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In over my head

Discussion in 'Windows 7' started by LTEGSR1933, Mar 7, 2015.

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  1. LTEGSR1933

    LTEGSR1933 Thread Starter

    Joined:
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    Hello my friends at TSG:

    I am trying to streamline and update my system. There are various programs I tried to use which did not install properly which I uninstalled in through windows programs and features. Nevertheless, remnants of these programs seem to appear in searches and other places and I fear are using up my systems resources. In addition, I think that these bits are blocking successful re-installs.

    Autodesk Pixlr is the most recent example. It said I needed open GL, which I tried to access from my Intel 3D window but it still will not work. I updated drivers everywhere that I could and still no luck. I need to do graphics editing for photos and garden club yearbooks.

    I spend inordinate amounts of time in an effort to figure out the problems myself. It would be worth the learning process if I had some success.

    I know that my system is aging out, but before the inevitable BSOD, I would like recommendations on upgrading/replacing any software and hardware.

    I run regular scans of Malwarebytes Anti Malware as well as SUPER AntiSpyWare as per your recommendations. These have kept me in good stead all these years and I thank you. As a former teacher of computer literacy to adults, I trust your advice and I recommend your site to anyone who asks. I also took advantage of your yearly membership program as additional appreciation.

    Here, forthwith, are my computer specs. I look forward to your kind help. Thank you. :)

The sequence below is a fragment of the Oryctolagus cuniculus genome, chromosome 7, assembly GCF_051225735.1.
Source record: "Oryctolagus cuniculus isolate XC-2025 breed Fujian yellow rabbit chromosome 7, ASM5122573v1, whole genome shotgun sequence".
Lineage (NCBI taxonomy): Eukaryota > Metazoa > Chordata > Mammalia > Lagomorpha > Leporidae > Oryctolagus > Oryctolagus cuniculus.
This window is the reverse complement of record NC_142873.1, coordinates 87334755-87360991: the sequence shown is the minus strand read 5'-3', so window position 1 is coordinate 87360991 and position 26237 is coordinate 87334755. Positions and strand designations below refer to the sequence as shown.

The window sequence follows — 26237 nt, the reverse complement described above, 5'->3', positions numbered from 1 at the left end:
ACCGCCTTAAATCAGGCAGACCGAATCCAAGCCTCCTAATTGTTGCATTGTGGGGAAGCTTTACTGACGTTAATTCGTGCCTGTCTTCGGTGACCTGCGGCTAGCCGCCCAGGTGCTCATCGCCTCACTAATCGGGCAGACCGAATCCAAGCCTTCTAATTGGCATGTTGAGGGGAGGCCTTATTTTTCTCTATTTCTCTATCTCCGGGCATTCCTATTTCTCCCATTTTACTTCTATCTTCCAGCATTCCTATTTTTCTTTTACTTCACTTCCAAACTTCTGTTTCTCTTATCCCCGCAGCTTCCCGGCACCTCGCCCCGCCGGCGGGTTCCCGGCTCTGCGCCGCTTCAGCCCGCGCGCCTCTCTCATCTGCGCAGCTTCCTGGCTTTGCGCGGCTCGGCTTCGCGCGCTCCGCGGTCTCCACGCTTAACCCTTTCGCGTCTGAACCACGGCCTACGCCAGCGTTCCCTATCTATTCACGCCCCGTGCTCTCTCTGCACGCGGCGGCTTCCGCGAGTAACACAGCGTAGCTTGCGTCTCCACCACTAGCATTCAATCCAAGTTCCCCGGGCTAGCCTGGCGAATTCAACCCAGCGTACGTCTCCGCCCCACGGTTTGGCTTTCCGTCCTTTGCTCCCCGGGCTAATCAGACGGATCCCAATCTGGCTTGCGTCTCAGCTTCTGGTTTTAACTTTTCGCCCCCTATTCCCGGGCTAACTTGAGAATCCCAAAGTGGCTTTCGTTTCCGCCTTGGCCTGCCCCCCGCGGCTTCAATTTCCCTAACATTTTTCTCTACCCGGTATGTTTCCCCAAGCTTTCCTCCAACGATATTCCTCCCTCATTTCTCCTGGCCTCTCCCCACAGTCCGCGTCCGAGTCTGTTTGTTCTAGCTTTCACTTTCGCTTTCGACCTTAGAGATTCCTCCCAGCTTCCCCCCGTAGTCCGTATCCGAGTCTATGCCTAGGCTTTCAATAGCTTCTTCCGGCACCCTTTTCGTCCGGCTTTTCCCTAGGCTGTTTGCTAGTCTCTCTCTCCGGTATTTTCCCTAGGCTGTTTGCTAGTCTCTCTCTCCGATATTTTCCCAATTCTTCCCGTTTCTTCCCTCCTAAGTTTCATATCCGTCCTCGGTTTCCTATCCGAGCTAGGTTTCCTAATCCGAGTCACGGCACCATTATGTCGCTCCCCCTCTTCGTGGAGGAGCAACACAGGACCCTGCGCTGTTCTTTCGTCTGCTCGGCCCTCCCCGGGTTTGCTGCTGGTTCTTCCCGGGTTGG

Tech Support Guy System Info Utility version 1.0.0.2
    OS Version: Microsoft Windows 7 Professional, Service Pack 1, 64 bit
    Processor: Pentium(R) Dual-Core CPU E6500 @ 2.93GHz, Intel64 Family 6 Model 23 Stepping 10
    Processor Count: 2
    RAM: 4086 Mb
    Graphics Card: Intel(R) G33/G31 Express Chipset Family, 256 Mb
    Hard Drives: C: Total - 476837 MB, Free - 183367 MB;
    Motherboard: ECS, G31T-M7
    Antivirus: Microsoft Security Essentials, Updated and Enabled
     
  2. CleaverX

    CleaverX

    Joined:
    Sep 27, 2012
    Messages:
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    The biggest problem I see is that you are using the onboard Intel video and that just will not do.
    Autodesk just like any other cad program uses OpenGL, so you need to go out and buy/install a dedicated graphic card which has support for OpenGL. You should visit the FAQ section of your software for recommendations, also keep in mind the power requirement for whatever graphic card you intend to install; in some instances you will need to upgrade your power supply as well. If you are going to do design work efficiently you should double your ram to 8GB as a minimum step.
     
  3. LTEGSR1933

    LTEGSR1933 Thread Starter

    Joined:
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    Messages:
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    Dear Cleaver X:
    Thank you for your prompt reply. By software, I assume that you mean my OS (windows 7 pro 64).
    What type of card and power supply would you recommend to make sure it is going to work in my currant CPU? Thank you.
     
  4. Lance1

    Lance1

    Joined:
    Aug 4, 2003
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    5,615
    You can use the Find Recommended Hardware Tool at the Autodesk site. You can check for System Hardware and Graphics Hardware. This way your getting recommendations specific to your Autodesk suite.
     
  5. LTEGSR1933

    LTEGSR1933 Thread Starter

    Joined:
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    Dear Lance: